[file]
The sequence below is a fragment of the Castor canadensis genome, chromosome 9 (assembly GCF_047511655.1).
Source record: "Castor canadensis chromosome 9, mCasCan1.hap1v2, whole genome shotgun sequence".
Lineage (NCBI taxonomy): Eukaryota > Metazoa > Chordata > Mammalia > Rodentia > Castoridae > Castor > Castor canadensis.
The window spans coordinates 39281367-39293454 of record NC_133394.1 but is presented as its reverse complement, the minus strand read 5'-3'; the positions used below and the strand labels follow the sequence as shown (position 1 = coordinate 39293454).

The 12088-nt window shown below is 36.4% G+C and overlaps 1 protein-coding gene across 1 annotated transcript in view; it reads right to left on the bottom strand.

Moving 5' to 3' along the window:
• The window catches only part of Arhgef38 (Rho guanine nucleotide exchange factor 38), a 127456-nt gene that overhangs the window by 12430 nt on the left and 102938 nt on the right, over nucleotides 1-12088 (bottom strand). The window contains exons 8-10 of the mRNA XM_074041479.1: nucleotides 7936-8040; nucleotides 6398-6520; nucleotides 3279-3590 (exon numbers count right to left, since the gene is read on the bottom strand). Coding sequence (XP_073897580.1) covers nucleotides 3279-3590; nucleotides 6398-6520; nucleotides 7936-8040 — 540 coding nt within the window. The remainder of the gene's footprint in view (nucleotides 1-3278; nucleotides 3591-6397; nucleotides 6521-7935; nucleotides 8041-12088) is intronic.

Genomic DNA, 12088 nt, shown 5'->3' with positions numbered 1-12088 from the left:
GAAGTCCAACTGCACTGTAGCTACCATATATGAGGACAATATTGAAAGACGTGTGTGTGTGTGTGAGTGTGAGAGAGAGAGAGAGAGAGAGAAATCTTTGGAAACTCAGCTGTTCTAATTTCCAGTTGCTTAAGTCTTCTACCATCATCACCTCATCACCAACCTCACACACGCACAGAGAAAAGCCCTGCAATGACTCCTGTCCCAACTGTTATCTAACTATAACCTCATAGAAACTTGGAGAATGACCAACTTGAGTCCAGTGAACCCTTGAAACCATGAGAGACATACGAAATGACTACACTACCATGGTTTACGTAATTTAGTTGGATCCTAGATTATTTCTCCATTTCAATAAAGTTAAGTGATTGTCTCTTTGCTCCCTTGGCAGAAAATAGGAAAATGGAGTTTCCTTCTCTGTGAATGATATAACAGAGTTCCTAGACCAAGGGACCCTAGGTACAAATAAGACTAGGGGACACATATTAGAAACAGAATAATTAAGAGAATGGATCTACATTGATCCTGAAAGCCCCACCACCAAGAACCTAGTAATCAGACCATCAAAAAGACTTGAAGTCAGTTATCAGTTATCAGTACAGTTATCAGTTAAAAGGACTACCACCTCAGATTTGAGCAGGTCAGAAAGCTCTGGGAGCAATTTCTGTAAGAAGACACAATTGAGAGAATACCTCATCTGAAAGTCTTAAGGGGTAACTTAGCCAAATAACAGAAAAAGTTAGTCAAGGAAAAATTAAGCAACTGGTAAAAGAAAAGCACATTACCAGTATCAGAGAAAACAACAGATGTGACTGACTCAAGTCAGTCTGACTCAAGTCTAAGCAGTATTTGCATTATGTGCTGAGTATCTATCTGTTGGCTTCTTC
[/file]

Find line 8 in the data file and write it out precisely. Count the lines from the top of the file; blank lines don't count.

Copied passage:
Genomic DNA, 12088 nt, shown 5'->3' with positions numbered 1-12088 from the left: